View Full Version : HF Combo Lathe/Mill? Decent/Hobby quality?

01-19-2005, 04:55 AM
Hey Guys,

I apologize for asking so many questions. :oops:

I am looking for an inexpensive combo lathe/mill that I can use for small hobby stuff, and some small full scale stuff. I want something thats at least 20" between centers, and doesnt way 500+ pounds.

I found a lathe at my local HF outlet, similar to this (http://www.harborfreight.com/cpi/ctaf/Displayitem.taf?itemnumber=46199).

Would that be decent for $600? for doing some decently precise hobby stuff? Pros/cons? Any input appreciated! :P

01-19-2005, 07:46 AM
Hi Mike
Don't worry about asking to many questions.

Look at this one http://www.grizzly.com/products/item.cfm?itemnumber=G0516&

The one you showed in your post is Very limited in what it can do as a mill. When these first came out, a friend bought one, then tried to use it. Very frustrating. The spindle for the mill is fixed, and will only allow about a 4" cut in the "X" axis. My friend took it back and got the grizzly. He is happy with it, but still would like to have a lathe and a mill as separate machines, if he only had the room.
Just my 2c

01-19-2005, 07:59 AM
Hello Mike,

On a purchase like this one, you can never ask to many questions!

I too looked at the HF combo, and after seeing it in person then going to Grizzley I ended up purchasing this unti -


The HF unit is not for any percision work at all as far as milling goes (the lathe is questionable also). These are under powered unless all your your planning on doing is making really simple scale model parts or 1/10 RC parts..... I'm using mine for large items and just love it to death.

When purchasing a Mill or Lathe you will want to buy the biggest machine you can afford because even the Big machines will do the small parts and then you have the option to do larger work when necessary.

Pat D.

01-19-2005, 08:37 AM
hi Mike,

This can be one of those "sticky" topics.

Personally I would rate separate machines astronomically higher than the combo units.

Admittedly the thought of having a single machine do it all is enticing, but you must understand that these types of machines are typically VERY DIFFICULT to use - this doesn't mean you can't do soem decent work with one, but you're gonna pay for it in extra effort and a lot of "you just can't get there from here" scenarios.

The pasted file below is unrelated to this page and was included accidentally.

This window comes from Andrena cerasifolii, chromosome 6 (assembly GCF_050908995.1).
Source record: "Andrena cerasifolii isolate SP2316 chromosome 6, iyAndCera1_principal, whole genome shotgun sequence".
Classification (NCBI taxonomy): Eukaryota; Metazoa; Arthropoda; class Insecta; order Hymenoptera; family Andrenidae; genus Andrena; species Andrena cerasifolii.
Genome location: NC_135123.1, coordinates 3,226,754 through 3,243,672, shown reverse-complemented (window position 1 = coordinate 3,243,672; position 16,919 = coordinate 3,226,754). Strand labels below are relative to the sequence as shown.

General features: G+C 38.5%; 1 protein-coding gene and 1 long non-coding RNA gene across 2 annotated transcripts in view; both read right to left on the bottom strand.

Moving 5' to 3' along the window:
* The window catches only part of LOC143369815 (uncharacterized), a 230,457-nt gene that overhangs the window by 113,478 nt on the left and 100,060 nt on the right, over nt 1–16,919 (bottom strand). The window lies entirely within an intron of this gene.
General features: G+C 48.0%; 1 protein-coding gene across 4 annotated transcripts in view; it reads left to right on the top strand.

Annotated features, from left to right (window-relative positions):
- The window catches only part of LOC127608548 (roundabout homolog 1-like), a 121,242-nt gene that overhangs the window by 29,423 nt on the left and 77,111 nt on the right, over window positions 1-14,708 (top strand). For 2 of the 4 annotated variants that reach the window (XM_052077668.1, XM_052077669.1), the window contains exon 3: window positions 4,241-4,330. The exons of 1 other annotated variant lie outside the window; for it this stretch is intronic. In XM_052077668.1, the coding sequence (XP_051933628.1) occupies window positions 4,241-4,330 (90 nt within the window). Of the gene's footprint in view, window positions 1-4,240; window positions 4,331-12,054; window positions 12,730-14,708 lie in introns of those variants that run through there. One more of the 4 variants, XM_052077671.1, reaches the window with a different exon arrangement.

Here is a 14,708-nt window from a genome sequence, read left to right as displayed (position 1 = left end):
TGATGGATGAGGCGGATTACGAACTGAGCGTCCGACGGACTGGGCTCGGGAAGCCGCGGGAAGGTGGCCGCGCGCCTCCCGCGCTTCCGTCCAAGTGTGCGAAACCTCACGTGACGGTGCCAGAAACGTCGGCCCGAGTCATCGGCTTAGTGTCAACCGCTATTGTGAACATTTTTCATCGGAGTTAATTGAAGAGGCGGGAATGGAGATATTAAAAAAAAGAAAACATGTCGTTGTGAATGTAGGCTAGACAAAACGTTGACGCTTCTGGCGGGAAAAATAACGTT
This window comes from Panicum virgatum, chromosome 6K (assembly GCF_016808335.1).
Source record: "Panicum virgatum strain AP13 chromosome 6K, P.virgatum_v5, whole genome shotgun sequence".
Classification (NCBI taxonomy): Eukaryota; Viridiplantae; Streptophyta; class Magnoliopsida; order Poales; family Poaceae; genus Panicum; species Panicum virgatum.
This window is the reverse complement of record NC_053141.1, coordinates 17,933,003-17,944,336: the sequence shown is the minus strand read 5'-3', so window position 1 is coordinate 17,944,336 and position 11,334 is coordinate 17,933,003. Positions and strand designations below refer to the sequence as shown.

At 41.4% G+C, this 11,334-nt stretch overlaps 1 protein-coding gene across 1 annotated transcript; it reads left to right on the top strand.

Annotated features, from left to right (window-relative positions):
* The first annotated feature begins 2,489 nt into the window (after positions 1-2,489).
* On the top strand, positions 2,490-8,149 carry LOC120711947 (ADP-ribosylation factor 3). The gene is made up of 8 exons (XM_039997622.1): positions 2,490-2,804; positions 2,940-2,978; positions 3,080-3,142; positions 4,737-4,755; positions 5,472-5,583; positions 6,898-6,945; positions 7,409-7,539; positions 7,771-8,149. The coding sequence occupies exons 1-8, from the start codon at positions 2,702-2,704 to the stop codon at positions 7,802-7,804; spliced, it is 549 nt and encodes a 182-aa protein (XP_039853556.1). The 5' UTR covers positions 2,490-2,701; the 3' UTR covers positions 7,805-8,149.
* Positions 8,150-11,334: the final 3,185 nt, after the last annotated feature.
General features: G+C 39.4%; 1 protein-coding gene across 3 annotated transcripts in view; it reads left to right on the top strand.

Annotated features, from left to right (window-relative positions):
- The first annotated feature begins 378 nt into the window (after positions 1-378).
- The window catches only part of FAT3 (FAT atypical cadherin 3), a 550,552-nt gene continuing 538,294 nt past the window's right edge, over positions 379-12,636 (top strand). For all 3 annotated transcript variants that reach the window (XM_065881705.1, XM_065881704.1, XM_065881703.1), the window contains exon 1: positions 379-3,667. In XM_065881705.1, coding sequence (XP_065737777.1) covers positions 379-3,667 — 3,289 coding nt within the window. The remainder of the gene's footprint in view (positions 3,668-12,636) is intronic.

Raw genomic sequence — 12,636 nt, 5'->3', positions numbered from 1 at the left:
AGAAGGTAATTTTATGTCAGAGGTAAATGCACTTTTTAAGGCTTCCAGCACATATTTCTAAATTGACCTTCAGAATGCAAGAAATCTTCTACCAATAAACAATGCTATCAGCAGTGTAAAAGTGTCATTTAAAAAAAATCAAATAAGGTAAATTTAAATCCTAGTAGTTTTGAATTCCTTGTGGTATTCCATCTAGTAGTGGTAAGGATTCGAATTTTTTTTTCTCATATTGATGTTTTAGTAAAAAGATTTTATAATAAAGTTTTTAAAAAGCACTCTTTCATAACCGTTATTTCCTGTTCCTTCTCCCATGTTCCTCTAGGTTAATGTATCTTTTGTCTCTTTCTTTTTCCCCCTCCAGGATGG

If you could somehow free up some space for separate machines I think you'd be far more ahead.

The next sugestion would be to step up to industrial machines - new isn't always better.

Lastly - If it were me in your position I would talk with as many machinists as I could to determine what makes the most sense for YOUR specific needs. I too am a hobbiest, but I also have machines at home that weigh over 4,000 pounds - so you might want to be more specific as to exactly the type of projects you envision working on. If you're gonna do much milling in steel - I would seroiusly reconsider. If you're gonna mill the ocasional key way for a shaft then maybe you're fine.

Good Luck!

Jacin in Ohio

01-19-2005, 09:50 AM
Thanks for the input. The reason I was looking at a combo lathe/mill is because of money. I dont have a lot of it. I need a lathe for a few parts, and a MIG and TIG welder. I look on eBay all the time looking for new listings, but the prices, or the shipping are astronomical.

I wouldnt mind having an older machine at all, as long as it can be converted to single phase (dont have any idea how to do 3 phase). I also look in the local newspaper for classifieds on one of these machines, havent found anything yet. Or when I do I dont have the cash.

Heres what I need it for:
Turning several aluminum parts (large & small)
Turning a few steel parts (large & small)
Most parts are for my 1/6scale hot rod Im working on.
Light milling for some minor things.
Less than 500lbs
Not to much cash.
Easily found.

One of the reasons I was thinking about HF, is because I dont have to pay shipping. Just go, pick it up, save $130. But now Im thinking that it might be worth the $130 shipping in the long run.

Thanks guys, I love this site!

01-19-2005, 10:40 AM
I was just at the Cabin Fever Model Engineering Expo and Auction this weekend, and they auctioned off a number of industrial lathes. I was in shock that they only got $200-$300 each. A model with a DRO took $600. A Bridgeport type mill got $400 (was missing a screw for the x-axis). A smallish shaper fetched the most, just over $600. After seeing prices on ebay, which usually start at a grand, I was amazed. There is a similar expo coming up in Minnesota (or Michigan, one of the M's) next month I believe. Sorry I don't know the name of it.

01-19-2005, 11:55 AM
Hi Mike
Look around for a school auction. I went to one 2 months ago, and they were getting $400 to $600 for 12" South Bend lathes.